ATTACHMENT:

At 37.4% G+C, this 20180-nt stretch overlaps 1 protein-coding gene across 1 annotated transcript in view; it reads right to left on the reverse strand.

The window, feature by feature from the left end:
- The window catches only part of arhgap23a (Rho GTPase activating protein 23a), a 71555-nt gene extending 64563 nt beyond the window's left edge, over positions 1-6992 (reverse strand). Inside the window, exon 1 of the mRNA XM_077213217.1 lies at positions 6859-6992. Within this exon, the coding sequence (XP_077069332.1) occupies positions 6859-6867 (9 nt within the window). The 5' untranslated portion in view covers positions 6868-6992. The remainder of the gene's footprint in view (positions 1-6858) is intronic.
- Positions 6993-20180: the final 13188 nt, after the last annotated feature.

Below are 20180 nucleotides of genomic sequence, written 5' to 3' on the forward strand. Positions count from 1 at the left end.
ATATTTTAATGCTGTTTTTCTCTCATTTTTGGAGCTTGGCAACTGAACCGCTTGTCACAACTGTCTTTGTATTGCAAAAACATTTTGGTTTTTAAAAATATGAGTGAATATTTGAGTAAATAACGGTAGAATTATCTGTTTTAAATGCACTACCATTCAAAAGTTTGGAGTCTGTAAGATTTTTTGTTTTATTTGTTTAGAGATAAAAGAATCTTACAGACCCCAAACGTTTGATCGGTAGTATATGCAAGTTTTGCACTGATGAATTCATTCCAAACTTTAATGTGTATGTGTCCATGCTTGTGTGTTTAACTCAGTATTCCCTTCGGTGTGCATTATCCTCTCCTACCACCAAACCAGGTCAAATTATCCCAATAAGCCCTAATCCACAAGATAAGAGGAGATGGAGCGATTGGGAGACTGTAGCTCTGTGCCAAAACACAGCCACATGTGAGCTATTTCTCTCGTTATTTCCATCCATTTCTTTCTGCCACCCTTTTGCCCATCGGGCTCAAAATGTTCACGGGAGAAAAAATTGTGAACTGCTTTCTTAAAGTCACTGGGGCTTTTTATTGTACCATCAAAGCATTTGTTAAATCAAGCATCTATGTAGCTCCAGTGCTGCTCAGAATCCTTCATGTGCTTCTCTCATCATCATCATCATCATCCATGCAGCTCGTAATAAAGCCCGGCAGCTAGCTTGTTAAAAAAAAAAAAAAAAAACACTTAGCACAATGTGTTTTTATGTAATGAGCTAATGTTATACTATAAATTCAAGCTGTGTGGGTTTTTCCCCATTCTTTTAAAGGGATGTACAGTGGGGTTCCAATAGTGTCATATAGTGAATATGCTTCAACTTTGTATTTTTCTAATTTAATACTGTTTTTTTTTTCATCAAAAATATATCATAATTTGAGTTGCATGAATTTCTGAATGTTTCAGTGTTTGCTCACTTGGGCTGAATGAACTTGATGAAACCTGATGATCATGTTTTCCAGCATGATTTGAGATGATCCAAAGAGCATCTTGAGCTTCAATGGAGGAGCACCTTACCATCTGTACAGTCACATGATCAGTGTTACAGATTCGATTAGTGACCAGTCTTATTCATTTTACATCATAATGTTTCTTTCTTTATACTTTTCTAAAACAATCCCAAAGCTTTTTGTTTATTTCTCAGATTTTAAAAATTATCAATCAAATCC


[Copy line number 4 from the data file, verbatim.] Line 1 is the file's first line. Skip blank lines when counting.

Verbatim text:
- Positions 6993-20180: the final 13188 nt, after the last annotated feature.